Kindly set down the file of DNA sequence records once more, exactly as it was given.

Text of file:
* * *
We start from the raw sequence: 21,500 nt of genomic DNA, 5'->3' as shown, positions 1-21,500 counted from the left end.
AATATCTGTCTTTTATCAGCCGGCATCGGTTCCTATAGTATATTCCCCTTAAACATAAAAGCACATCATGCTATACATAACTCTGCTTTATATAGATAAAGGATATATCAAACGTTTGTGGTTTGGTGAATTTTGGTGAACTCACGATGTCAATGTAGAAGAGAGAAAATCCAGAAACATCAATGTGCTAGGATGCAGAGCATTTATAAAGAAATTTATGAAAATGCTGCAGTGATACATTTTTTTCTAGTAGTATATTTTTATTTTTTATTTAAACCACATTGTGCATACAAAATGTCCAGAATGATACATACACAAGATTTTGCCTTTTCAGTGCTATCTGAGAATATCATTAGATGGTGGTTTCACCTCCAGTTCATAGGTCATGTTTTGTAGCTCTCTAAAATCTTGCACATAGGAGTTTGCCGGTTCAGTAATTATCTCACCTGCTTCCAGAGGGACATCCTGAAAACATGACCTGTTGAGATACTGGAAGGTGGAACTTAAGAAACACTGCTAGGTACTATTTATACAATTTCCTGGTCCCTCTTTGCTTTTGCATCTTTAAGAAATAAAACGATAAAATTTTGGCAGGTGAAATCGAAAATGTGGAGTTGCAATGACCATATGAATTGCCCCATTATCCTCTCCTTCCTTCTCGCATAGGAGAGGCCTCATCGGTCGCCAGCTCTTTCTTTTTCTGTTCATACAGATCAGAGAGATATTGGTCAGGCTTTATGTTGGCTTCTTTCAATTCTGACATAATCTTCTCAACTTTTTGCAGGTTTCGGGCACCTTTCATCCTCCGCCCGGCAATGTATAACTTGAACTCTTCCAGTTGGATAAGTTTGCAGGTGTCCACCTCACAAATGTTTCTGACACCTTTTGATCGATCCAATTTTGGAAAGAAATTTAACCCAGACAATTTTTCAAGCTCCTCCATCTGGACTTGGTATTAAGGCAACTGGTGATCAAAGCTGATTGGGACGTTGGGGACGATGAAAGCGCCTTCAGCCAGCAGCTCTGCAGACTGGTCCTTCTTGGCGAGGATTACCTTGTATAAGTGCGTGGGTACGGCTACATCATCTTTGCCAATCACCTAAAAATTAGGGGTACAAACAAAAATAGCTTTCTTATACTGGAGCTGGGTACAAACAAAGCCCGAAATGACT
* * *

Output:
We start from the raw sequence: 21,500 nt of genomic DNA, 5'->3' as shown, positions 1-21,500 counted from the left end.
AATATCTGTCTTTTATCAGCCGGCATCGGTTCCTATAGTATATTCCCCTTAAACATAAAAGCACATCATGCTATACATAACTCTGCTTTATATAGATAAAGGATATATCAAACGTTTGTGGTTTGGTGAATTTTGGTGAACTCACGATGTCAATGTAGAAGAGAGAAAATCCAGAAACATCAATGTGCTAGGATGCAGAGCATTTATAAAGAAATTTATGAAAATGCTGCAGTGATACATTTTTTTCTAGTAGTATATTTTTATTTTTTATTTAAACCACATTGTGCATACAAAATGTCCAGAATGATACATACACAAGATTTTGCCTTTTCAGTGCTATCTGAGAATATCATTAGATGGTGGTTTCACCTCCAGTTCATAGGTCATGTTTTGTAGCTCTCTAAAATCTTGCACATAGGAGTTTGCCGGTTCAGTAATTATCTCACCTGCTTCCAGAGGGACATCCTGAAAACATGACCTGTTGAGATACTGGAAGGTGGAACTTAAGAAACACTGCTAGGTACTATTTATACAATTTCCTGGTCCCTCTTTGCTTTTGCATCTTTAAGAAATAAAACGATAAAATTTTGGCAGGTGAAATCGAAAATGTGGAGTTGCAATGACCATATGAATTGCCCCATTATCCTCTCCTTCCTTCTCGCATAGGAGAGGCCTCATCGGTCGCCAGCTCTTTCTTTTTCTGTTCATACAGATCAGAGAGATATTGGTCAGGCTTTATGTTGGCTTCTTTCAATTCTGACATAATCTTCTCAACTTTTTGCAGGTTTCGGGCACCTTTCATCCTCCGCCCGGCAATGTATAACTTGAACTCTTCCAGTTGGATAAGTTTGCAGGTGTCCACCTCACAAATGTTTCTGACACCTTTTGATCGATCCAATTTTGGAAAGAAATTTAACCCAGACAATTTTTCAAGCTCCTCCATCTGGACTTGGTATTAAGGCAACTGGTGATCAAAGCTGATTGGGACGTTGGGGACGATGAAAGCGCCTTCAGCCAGCAGCTCTGCAGACTGGTCCTTCTTGGCGAGGATTACCTTGTATAAGTGCGTGGGTACGGCTACATCATCTTTGCCAATCACCTAAAAATTAGGGGTACAAACAAAAATAGCTTTCTTATACTGGAGCTGGGTACAAACAAAGCCCGAAATGACT